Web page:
The company was incorporated in 2006. It leased the premises known as the Shannon Oaks Hotel and Country Club in Portumna, County Galway, from the developer of that property, Cosmo Flood. The property comprised a hotel and 39 holiday apartments, both of which the company operated.

3

On 18 July 2007, the company entered into a debenture with the bank as security for loans that the bank made to the company under facility letters of 25 May 2007 and 17 December 2010. The debenture created fixed and floating charges over the company's assets.

4

Mr Flood mortgaged the property to the bank on the same date, as security for loans that the bank made available to him under separate facility letters of 25 May 2007 and 25 February 2009.

5

On 5 September 2011, the bank wrote to the company, asserting that it was in default on its loans and demanding immediate repayment of the aggregate sum of €1,603,502.59 in principal and accrued interest and fees.

6

On the same date, the bank wrote to Mr Flood in similar terms, demanding repayment by him of the sum of €22,165,873.72.

7

To compound those difficulties, two days later, on 7 September 2011, a fire caused extensive damage to the hotel building on the property.

8

Two days after that, by deed made on 9 September 2011, the bank appointed Aengus Burns and Paul McCann as joint receivers and managers over the company's assets secured by the debenture (‘the company receivership’). By a separate deed made on the same date, the bank appointed the same persons as receivers over the property mortgaged by Mr Flood (‘the Flood receivership’)

9

By letter dated 28 February 2012, the bank agreed to provide the receivers with a loan facility of up to €293,000 to fund those receiverships.

10

On 1 December 2015, Revenue wrote to the receivers, outlining the company's outstanding PAYE and VAT obligations and inquiring about the dividend that would be available to the company's preferential creditors. The receivers replied on 11 December 2015 that, according to their records, the sum due to preferential creditors was €100,344, comprising the company's outstanding VAT and PAYE/PRSI liabilities, thus implying that Revenue was the company's only preferential creditor. The receivers' letter continued that the current draft estimated outcome statement showed an 80% dividend available to preferential creditors. On 15 December 2015, Revenue wrote to accept the receivers' proposal of the same date, whatever that may have been, confirming as they did so that the preferential payment due to them from the company was then €87,317.60, comprising PAYE/PRSI of €53,117.60 and VAT of €34,200.

11

Two and a half years later, on 13 June 2018, the receivers wrote again to Revenue, stating in material part:

‘Please be advised that there is no dividend available to any class of creditor in the receivership. I do note that [we] confirmed in [our letter of 11 December 2015] that a dividend would be available to Revenue of c. €80k. However, this confirmation was issued in error and was not the correct position in the receivership.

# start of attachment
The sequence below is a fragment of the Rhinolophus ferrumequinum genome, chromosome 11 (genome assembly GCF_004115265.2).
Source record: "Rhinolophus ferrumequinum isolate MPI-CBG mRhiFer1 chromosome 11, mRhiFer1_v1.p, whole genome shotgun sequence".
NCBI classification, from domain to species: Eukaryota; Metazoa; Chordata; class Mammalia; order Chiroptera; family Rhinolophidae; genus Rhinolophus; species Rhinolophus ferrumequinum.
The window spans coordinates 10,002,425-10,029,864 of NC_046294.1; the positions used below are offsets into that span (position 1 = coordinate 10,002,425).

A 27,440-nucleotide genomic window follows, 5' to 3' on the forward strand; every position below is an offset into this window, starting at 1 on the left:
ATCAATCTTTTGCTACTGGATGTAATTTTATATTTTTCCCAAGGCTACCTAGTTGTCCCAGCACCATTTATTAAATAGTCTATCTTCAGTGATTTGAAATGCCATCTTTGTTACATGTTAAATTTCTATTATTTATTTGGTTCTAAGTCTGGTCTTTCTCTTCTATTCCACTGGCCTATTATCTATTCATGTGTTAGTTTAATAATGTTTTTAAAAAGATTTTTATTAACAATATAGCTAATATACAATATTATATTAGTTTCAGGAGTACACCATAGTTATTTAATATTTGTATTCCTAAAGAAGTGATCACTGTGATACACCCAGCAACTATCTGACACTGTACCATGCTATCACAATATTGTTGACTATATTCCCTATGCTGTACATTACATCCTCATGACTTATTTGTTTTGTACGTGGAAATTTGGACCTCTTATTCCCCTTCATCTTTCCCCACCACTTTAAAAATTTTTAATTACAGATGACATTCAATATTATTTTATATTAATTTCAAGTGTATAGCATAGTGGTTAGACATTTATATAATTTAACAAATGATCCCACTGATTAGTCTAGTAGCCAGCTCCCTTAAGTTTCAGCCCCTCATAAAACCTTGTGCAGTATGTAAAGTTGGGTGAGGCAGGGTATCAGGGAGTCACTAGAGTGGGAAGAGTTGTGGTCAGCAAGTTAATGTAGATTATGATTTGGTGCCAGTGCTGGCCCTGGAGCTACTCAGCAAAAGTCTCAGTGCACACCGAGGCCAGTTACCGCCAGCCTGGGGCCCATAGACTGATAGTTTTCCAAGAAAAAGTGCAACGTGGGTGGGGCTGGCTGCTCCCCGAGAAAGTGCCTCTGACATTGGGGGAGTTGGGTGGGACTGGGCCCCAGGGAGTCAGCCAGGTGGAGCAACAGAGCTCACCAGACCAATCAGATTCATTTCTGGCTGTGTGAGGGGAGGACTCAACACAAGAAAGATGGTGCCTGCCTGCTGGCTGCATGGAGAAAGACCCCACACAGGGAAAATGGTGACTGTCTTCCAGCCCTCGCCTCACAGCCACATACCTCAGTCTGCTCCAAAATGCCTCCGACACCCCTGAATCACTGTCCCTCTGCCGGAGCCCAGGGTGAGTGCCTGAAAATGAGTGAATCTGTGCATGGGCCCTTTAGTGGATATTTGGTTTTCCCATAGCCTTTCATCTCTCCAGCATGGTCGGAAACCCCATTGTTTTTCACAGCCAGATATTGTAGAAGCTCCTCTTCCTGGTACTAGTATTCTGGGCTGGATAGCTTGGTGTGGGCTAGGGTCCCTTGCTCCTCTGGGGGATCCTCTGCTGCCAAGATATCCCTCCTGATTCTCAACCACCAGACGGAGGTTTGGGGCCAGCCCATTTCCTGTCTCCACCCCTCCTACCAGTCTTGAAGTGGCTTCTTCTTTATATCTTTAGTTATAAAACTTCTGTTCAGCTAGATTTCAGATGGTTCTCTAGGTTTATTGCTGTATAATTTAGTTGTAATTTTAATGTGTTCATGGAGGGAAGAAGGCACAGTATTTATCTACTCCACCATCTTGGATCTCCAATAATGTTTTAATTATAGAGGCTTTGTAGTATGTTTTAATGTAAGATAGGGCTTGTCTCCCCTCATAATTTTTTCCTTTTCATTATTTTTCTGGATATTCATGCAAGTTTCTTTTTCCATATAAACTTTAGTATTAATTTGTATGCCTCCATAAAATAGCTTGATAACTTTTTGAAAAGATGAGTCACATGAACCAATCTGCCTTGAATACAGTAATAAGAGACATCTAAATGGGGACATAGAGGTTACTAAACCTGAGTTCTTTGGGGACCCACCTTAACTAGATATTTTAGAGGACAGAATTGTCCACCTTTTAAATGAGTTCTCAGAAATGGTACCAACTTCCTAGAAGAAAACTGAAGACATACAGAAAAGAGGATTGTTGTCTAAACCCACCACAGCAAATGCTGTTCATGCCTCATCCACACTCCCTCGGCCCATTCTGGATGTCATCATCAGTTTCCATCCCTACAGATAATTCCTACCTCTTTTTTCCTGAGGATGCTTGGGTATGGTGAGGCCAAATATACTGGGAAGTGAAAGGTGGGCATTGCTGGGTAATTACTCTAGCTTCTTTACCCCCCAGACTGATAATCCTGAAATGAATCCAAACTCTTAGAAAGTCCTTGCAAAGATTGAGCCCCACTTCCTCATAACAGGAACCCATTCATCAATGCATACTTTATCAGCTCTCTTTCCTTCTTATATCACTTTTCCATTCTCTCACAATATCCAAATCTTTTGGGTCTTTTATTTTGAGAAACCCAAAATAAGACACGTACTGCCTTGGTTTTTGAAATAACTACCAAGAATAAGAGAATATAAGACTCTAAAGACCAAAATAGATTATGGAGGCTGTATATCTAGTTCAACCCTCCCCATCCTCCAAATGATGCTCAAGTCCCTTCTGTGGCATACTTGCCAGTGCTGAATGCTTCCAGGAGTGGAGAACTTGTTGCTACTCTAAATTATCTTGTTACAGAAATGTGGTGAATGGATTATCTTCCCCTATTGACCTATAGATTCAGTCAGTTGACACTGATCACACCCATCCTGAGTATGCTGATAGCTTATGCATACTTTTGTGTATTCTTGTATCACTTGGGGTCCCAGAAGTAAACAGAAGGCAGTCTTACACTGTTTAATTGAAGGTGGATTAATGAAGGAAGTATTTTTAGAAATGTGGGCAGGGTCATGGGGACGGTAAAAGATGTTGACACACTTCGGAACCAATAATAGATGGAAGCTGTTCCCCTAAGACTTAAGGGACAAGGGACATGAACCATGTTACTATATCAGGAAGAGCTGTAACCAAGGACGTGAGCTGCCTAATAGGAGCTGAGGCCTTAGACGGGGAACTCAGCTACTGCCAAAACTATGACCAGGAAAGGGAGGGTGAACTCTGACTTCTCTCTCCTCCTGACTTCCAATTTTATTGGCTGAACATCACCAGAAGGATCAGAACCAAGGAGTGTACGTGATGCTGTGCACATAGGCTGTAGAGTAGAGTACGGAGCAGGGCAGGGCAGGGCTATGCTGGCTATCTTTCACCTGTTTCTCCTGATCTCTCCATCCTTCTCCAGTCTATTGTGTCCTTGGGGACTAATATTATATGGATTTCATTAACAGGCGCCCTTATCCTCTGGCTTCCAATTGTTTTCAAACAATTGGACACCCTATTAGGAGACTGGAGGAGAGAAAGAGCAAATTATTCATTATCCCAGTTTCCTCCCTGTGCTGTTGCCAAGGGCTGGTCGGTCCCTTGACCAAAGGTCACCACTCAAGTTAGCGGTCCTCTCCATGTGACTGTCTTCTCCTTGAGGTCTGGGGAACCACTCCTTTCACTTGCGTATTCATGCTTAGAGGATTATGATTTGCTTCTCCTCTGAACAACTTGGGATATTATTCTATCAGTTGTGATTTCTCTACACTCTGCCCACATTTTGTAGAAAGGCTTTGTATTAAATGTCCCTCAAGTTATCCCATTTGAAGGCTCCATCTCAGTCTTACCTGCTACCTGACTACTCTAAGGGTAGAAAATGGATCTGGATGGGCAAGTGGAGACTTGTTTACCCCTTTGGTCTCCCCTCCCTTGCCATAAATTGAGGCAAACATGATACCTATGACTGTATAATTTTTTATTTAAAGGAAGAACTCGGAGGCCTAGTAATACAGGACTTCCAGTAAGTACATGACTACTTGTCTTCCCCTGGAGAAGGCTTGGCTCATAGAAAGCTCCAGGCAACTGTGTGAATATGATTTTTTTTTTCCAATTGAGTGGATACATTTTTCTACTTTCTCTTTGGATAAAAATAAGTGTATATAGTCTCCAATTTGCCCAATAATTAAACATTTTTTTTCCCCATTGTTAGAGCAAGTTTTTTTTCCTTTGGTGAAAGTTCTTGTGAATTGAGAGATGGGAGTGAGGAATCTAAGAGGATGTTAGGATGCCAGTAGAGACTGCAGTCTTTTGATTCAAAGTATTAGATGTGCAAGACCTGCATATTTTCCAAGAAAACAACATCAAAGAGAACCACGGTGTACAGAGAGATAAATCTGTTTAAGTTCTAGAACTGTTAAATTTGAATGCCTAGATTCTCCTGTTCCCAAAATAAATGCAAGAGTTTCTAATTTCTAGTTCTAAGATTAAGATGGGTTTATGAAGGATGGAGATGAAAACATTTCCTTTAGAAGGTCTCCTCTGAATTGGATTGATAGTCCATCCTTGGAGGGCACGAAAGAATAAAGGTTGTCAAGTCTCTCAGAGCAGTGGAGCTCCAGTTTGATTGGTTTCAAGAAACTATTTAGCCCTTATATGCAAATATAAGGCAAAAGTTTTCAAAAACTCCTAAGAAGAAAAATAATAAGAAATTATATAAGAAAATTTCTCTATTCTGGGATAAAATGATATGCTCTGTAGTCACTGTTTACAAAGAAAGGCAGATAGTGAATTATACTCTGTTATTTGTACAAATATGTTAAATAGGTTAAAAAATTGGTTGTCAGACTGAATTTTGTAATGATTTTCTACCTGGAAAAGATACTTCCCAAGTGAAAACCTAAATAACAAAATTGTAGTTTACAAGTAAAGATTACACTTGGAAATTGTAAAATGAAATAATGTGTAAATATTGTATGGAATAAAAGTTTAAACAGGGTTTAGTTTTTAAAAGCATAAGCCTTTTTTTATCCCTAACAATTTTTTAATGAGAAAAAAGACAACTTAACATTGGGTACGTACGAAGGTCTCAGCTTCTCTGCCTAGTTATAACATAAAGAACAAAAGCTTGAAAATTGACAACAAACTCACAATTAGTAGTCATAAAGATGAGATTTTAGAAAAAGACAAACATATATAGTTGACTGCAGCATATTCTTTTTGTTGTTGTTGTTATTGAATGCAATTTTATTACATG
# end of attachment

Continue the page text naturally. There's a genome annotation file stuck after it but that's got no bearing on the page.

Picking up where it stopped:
In this regard, I have enclosed at Appendix B the receivership's receipts and payments accounts prepared on a fixed and floating charge basis. Please note that the property was sold in 2016.

Please note that the assets subject to the fixed and floating charges were the sale proceeds for the property including fixtures, fittings, hotel furnishings, apartment furnishings, apartment income, debtor receipts, salvage stock and marketing rebate.

The only asset subject to the fixed charge was the insurance settlement received in relation to the damage caused by a storm at the Hotel. The assets captured by the floating charge only included the cash on-hand received at the commencement of the receivership and the debts collected in the receivership.

You will see in the enclosed receipts and payments account that the fixed charge holder was required to provide a loan facility in the receivership in the sum of €234,589 in order to fund and discharge receivership costs as they arose. Following the sale of the Property the fixed charge holder received a payment of €208,570 in relation to the loan provided to the receivership.’

12

The document at Appendix B to that letter is a combined statement of the assets charged by both the company and Mr Flood, intermingling the income and expenditure in the receiverships of each, while allocating those sums between fixed and floating charges. Some income or expenditure is attributed to the fixed charges; some to the floating charge; and some is apportioned between fixed and floating charges in the ratio of 72:28, which was applied by the receivers. So, for example, the receivers' drawdown of the bank's loan of €234,589.33 appears as a receipt in the fixed charge asset column; the company's cash in hand of €70,956.46 appears as a receipt in the floating charge asset column; and the partial repayment of the bank loan in the sum of €208,570, apportioned in the ratio 72:28, appears as a payment of €150,664.33 in the fixed charge asset column and one of €57,905.67 in the floating charge asset column.

13

Revenue wrote to the receivers...